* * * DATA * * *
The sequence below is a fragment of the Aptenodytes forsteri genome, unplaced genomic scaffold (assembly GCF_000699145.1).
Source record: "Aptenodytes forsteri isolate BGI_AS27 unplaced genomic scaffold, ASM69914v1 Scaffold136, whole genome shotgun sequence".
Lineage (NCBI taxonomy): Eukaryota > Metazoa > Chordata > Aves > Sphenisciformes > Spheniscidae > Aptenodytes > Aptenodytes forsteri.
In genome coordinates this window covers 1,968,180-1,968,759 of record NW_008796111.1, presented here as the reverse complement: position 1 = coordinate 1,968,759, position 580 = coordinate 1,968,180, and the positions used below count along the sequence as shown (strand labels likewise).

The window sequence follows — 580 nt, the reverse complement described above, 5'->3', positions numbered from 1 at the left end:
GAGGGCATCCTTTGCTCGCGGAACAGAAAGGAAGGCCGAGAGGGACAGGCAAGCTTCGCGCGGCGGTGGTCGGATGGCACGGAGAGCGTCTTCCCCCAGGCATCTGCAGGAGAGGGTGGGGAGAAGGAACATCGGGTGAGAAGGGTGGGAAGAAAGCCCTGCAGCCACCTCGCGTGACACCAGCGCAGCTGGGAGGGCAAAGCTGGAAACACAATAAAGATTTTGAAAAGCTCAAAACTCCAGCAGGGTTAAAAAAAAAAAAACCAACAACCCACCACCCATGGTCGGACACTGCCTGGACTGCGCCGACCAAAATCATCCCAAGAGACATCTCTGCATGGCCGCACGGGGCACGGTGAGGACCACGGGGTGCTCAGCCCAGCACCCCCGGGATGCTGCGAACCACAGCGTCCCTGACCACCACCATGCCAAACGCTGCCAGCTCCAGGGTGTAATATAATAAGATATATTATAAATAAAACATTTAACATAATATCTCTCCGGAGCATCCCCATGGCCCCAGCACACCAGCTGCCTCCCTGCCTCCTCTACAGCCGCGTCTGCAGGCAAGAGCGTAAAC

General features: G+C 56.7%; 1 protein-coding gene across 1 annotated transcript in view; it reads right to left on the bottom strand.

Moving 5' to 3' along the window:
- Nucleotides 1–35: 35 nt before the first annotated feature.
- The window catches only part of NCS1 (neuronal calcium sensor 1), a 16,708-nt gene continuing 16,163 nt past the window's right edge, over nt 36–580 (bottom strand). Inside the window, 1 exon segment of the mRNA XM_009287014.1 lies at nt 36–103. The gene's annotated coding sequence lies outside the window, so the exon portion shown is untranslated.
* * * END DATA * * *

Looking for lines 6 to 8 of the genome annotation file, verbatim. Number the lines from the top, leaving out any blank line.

GAGGGCATCCTTTGCTCGCGGAACAGAAAGGAAGGCCGAGAGGGACAGGCAAGCTTCGCGCGGCGGTGGTCGGATGGCACGGAGAGCGTCTTCCCCCAGGCATCTGCAGGAGAGGGTGGGGAGAAGGAACATCGGGTGAGAAGGGTGGGAAGAAAGCCCTGCAGCCACCTCGCGTGACACCAGCGCAGCTGGGAGGGCAAAGCTGGAAACACAATAAAGATTTTGAAAAGCTCAAAACTCCAGCAGGGTTAAAAAAAAAAAAACCAACAACCCACCACCCATGGTCGGACACTGCCTGGACTGCGCCGACCAAAATCATCCCAAGAGACATCTCTGCATGGCCGCACGGGGCACGGTGAGGACCACGGGGTGCTCAGCCCAGCACCCCCGGGATGCTGCGAACCACAGCGTCCCTGACCACCACCATGCCAAACGCTGCCAGCTCCAGGGTGTAATATAATAAGATATATTATAAATAAAACATTTAACATAATATCTCTCCGGAGCATCCCCATGGCCCCAGCACACCAGCTGCCTCCCTGCCTCCTCTACAGCCGCGTCTGCAGGCAAGAGCGTAAAC

General features: G+C 56.7%; 1 protein-coding gene across 1 annotated transcript in view; it reads right to left on the bottom strand.

Moving 5' to 3' along the window: